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Old 08-29-2008, 05:19 AM   #1
JungMin
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Default Adding Cherries to Stout - How much?

Most posts here definitely recommend adding fruit once racked to the secondary, but I'm not sure how much to add. I have a can of cherries in syrup, but how much to add to the secondary?? The whole can (not a small can, the bigger ones. like a can of tomatoes)??

Thanks

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Old 08-29-2008, 06:07 AM   #2
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#1 I would not recommend adding the cherries in a can of syrup. That syrup is not cherry syrup, and I would not want it in my beer.

#2 Tomatos come in a range of sizes.

#3 How much cherry taste do you want? Do you want a barely noticeable taste, a subtle taste, an even taste, a stronger taste or a BAM it's Framboise taste?

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Old 08-29-2008, 06:16 AM   #3
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if you have a health food store nearby look for a product called cherry concentrate, it's from michigan tart cherries with nothing added, and use the amount reccomended for reconstitution. this has some sugars but more of the flavor profile will stay in the finish product

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Old 08-29-2008, 07:21 AM   #4
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Quote:
Originally Posted by Warped04 View Post
#3 How much cherry taste do you want? Do you want a barely noticeable taste, a subtle taste, an even taste, a stronger taste or a BAM it's Framboise taste?
Kriek is cherry, Framboise is raspberry.
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Old 08-29-2008, 09:04 AM   #5
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I added 5 lbs of fresh sweet cherries to my stout and can barely taste it. I have also tried the cherry extract. I will not do that again!

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Old 08-29-2008, 05:04 PM   #6
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Quote:
Originally Posted by BarleyWater View Post
Kriek is cherry, Framboise is raspberry.
Listen Buddy. I was going to flavor explosion levels vs. actual flavor. I've never had Kriek so I couldn't comment on the level of fruit flavor. I could make the assumption, but we all know what happens when you assume.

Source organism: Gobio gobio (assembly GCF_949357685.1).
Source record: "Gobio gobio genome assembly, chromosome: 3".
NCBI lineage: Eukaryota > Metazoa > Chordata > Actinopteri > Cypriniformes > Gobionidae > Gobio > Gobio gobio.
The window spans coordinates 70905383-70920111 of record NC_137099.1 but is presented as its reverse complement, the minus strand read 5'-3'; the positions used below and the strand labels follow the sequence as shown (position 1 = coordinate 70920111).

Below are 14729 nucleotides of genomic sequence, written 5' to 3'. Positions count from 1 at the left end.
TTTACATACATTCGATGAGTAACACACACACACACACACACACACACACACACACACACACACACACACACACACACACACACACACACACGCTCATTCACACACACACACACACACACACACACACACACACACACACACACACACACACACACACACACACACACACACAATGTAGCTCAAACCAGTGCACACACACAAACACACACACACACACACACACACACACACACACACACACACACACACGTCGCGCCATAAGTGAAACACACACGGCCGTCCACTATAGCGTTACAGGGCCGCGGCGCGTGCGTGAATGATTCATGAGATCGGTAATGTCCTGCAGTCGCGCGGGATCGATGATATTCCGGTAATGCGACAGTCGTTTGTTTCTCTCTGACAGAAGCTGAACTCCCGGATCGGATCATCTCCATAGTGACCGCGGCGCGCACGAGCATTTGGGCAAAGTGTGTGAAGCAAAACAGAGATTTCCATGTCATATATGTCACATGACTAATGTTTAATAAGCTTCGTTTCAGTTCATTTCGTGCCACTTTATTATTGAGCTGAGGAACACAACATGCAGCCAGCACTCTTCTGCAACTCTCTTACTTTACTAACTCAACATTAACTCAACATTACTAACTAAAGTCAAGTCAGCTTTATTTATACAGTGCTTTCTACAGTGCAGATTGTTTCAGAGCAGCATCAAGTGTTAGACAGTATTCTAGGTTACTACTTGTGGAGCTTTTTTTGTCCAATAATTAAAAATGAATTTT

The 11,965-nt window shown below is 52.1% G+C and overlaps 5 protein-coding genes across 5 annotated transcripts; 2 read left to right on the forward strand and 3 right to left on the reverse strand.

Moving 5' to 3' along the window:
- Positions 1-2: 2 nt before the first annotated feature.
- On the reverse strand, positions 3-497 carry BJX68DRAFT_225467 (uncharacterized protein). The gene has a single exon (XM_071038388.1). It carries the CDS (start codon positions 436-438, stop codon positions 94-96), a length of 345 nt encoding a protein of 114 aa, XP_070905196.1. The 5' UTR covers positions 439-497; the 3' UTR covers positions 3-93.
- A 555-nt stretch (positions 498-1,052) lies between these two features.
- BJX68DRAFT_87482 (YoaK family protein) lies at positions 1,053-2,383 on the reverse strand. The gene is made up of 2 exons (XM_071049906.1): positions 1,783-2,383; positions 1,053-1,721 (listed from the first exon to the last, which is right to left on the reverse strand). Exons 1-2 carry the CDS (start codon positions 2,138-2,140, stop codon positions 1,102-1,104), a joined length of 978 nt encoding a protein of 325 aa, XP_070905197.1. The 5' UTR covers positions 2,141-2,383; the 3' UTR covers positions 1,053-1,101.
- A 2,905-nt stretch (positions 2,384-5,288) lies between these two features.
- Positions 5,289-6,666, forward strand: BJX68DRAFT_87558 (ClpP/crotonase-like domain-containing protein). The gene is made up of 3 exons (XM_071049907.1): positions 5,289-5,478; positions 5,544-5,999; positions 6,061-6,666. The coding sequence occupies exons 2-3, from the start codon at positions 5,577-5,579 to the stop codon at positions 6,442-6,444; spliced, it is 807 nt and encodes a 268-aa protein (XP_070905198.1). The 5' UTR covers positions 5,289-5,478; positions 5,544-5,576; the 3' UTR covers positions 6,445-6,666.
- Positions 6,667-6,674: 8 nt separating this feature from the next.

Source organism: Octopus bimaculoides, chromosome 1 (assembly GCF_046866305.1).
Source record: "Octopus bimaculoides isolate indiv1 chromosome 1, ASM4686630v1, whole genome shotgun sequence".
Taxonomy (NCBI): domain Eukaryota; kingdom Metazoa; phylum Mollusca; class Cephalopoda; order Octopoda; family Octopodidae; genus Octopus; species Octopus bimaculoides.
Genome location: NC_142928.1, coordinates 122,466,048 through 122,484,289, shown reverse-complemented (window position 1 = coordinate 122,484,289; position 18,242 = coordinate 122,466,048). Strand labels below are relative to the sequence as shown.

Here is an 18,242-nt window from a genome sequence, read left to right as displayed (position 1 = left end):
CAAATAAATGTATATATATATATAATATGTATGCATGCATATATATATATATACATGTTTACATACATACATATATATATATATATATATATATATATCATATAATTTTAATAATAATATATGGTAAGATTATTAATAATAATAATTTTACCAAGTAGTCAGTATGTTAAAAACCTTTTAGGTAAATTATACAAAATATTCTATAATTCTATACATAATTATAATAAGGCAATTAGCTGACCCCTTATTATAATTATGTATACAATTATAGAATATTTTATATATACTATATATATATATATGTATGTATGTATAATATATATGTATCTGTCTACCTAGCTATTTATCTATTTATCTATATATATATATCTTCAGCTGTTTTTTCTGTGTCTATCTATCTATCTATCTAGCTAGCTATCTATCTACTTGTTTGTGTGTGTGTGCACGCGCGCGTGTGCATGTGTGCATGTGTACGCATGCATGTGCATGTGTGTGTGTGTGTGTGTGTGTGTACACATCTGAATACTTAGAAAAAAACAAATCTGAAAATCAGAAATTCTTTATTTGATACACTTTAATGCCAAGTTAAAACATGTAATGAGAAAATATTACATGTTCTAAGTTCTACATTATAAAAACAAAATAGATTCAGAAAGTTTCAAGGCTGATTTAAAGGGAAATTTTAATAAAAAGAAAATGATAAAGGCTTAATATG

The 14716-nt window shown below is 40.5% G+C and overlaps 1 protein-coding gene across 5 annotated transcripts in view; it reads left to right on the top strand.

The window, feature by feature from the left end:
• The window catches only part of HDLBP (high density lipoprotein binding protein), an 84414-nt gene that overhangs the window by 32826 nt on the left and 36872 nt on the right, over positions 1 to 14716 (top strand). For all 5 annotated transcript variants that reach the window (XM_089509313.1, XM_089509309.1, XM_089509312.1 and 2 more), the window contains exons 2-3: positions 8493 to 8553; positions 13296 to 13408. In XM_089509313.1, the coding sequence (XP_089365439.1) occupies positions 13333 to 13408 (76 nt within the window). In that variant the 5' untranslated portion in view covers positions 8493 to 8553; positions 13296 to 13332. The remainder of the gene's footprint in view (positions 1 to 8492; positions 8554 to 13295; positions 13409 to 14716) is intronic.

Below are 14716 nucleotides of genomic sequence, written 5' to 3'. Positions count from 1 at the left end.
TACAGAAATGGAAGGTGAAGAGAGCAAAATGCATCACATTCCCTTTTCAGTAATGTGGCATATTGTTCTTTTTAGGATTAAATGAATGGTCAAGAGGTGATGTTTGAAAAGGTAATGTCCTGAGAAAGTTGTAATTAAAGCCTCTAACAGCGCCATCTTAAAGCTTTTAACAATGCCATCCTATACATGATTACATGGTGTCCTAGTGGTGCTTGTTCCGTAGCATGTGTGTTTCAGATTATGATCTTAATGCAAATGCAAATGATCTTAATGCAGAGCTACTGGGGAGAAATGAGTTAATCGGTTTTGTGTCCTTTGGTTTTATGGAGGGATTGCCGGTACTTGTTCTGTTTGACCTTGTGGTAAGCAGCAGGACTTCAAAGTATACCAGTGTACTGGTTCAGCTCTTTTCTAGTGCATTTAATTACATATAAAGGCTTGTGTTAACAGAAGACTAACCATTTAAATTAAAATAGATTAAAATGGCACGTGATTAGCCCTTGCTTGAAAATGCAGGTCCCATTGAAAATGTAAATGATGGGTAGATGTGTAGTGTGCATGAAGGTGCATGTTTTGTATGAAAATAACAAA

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Old 08-29-2008, 05:43 PM   #7
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Yeah I would to get a cherry puree to use and not let that syrup into the brew. I did a apricot blackberry and used about 5-6 pounds of fruit. It turned out ok but was a little tart.

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Old 08-29-2008, 05:48 PM   #8
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Lessen to this -> http://cdn1.libsyn.com/basicbrewing/...54e898e2e22d6f

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Old 08-29-2008, 05:52 PM   #9
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Cherries are hard to use in beer. The fruit flavor that you notice the most in beers, usually comes from more tart/acidic fruits, not overly sweet ones. A trick that I have heard, but have not actually used, is to add a bit of lactic acid to fruit beers that use sweet fruits like cherry or strawberry, and that will actually accentuate the fruit flavors in the beer. Also, you would probably not want very sweet cherries, try a more sour variety.

Taste for flavor before bottling and if it doesn't have enough fruity flavor, maybe try a bit o' lactic acid.

On the fruit beer I made, the flavor was there, but it didn't really come across as fruity because it was so dry and actually a little too tart like the post above. Some lactose at bottling helped out a lot there, adding back a lot of sweetness that made it seem fruitier. In general, a nice balance between tart and sweet makes it taste the fruitiest.

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Old 08-29-2008, 06:13 PM   #10
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BarleyWater that makes sense. Would a 50/50 split of sour and sweet cherries work?

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